If you really loved me …

Joey Garcia

Please help me choose between my 9-year-old son and my boyfriend of six years. My son and I live with my mother, who has legal custody of him. I love my son very much. I also love my boyfriend. He is moving out of state shortly because of his health and he wants me to move with him. He knows that I don’t want to have a long-distance relationship and that I don’t want to leave my son. If I try to get my son back and move out of state, I will be taking him from his family, friends and school. Plus, my son has made it clear that he does not want to move. He hates my boyfriend. My boyfriend thinks that if I don’t move with him, I don’t really love him. I do love him, but I love my son a lot more. I don’t know what to do.

You know precisely what to do, honey: stay here with your son. You just don’t know how to tell your boyfriend about that decision without losing your relationship. Don’t worry about losing your boyfriend. Be vigilant about refusing his attempts to manipulate you. When he says, “If you really love me, you would … ” he is insisting that you choose what is best for him, rather than what is best for you or your son. If you move away with him to prove your love, you’re moving away from your integrity. The suffering that accompanies such a choice can infect your entire life. Of course, if you don’t move away, your boyfriend will insist that you lied to him—you never really loved him after all. Nothing you say or do will ever be enough to prove otherwise, because he has a King Kong-sized insecurity problem.

Insecurity companions all of us from time to time. When insecurity is constant or enormous, we can intervene by being aware that it is arising within us, that it is related to the past (often our childhood) and not to whatever is unfolding before us. We are then free from acting on those fears. We can also remind ourselves that we are safe and loved. Your boyfriend must do this for himself; you can’t do it for him. Your mission is to not take the, “If you really love me, you would … ” bait. Instead, understand that he is desperately trying to use you to fill a void within himself that only he can fill. The more you attempt to fill that emptiness, the less either of you is available to genuine love.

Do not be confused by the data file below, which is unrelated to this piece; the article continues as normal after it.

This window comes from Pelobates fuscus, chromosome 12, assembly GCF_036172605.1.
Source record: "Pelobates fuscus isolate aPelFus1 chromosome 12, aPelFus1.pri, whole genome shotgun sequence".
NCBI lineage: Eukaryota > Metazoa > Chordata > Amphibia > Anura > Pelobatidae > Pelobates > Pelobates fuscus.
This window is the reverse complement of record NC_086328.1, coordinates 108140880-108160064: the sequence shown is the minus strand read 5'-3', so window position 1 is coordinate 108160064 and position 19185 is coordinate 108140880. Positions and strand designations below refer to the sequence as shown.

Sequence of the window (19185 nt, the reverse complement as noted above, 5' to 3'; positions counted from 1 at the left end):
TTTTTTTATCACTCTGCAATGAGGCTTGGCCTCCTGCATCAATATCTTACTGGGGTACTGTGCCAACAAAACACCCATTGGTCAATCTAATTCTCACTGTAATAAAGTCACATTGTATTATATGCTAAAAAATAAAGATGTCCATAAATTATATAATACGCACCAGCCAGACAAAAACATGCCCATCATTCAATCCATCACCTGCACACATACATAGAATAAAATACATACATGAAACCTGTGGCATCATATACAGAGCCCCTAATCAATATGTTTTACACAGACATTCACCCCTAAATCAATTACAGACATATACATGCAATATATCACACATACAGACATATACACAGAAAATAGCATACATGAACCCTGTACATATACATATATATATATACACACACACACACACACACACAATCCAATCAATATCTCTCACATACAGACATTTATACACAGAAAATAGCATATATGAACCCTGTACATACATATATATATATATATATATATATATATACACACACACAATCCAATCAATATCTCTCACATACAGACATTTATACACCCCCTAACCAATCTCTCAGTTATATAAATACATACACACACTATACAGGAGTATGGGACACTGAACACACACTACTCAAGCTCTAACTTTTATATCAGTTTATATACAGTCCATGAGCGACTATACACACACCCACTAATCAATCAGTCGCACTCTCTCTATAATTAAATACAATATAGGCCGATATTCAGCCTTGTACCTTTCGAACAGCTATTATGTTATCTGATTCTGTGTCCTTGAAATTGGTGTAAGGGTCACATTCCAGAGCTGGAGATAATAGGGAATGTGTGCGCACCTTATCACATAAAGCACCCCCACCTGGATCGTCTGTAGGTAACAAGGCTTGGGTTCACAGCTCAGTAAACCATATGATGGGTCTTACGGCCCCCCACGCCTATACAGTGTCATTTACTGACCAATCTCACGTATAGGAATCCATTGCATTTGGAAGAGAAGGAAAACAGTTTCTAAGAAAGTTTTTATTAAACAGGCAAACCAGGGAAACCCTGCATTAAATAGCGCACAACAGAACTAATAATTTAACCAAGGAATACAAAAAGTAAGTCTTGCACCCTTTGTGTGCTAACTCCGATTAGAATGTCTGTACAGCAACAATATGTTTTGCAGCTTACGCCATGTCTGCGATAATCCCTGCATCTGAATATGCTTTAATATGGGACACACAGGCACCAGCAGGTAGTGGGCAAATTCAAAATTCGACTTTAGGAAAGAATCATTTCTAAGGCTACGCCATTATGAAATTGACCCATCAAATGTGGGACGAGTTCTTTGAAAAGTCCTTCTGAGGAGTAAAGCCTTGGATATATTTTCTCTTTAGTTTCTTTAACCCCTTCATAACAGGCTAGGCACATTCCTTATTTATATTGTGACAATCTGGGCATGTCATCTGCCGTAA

I want to take a vacation alone. No big thing, right? Except I’ve been married for 15 years and I know that the minute I tell my wife, she will freak and insist that I’m having an affair. I’ve thought about telling her that I’m going with a bunch of guys just so she won’t go ballistic. I just need to get away from her and our four kids for a while. I want time to think and reconnect with myself. Is there a way to explain this to her so she can be supportive, not threatened?

Don’t lie. Postponing the truth just contaminates your marriage. The resulting environment is ripe for more betrayal. That’s not the kind of relationship you want with anyone, especially someone that you experience daily and have promised to spend the remainder of your days with. Besides, then you would be on holiday with a nasty argument revolving in your brain. Try this: read about the benefits of sabbaticals and research retreat centers. Then talk to your wife about your desire for a time-out for a contemplative retreat (time to think and reconnect). You might help her plan a similar restorative trip or arrange for an additional trip together.

Meditation of the week
“It is a metamorphosis to be seen as a writer and not simply as a black man,” Vincent O. Carter once observed. Biologists remind us with exasperation that there is only one race, but we doggedly hold to the lie. If you release yourself from the belief in splintered races and see only talents, will you and your nation receive the freedom you desire?

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